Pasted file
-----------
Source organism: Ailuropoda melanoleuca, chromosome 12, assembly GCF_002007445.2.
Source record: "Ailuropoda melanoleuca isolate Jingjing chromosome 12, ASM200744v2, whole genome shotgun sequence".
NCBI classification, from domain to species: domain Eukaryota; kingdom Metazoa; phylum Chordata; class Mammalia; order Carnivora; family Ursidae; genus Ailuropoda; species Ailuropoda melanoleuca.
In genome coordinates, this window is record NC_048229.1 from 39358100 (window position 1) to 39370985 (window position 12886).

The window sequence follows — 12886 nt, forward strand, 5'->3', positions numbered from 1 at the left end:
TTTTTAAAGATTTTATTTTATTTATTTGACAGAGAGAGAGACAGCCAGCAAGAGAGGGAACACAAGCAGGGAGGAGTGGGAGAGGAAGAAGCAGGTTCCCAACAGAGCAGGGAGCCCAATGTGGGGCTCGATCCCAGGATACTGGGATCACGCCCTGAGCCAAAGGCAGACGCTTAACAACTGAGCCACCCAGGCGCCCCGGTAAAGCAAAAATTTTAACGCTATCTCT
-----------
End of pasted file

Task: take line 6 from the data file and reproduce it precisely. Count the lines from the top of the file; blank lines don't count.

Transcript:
TTTTTAAAGATTTTATTTTATTTATTTGACAGAGAGAGAGACAGCCAGCAAGAGAGGGAACACAAGCAGGGAGGAGTGGGAGAGGAAGAAGCAGGTTCCCAACAGAGCAGGGAGCCCAATGTGGGGCTCGATCCCAGGATACTGGGATCACGCCCTGAGCCAAAGGCAGACGCTTAACAACTGAGCCACCCAGGCGCCCCGGTAAAGCAAAAATTTTAACGCTATCTCT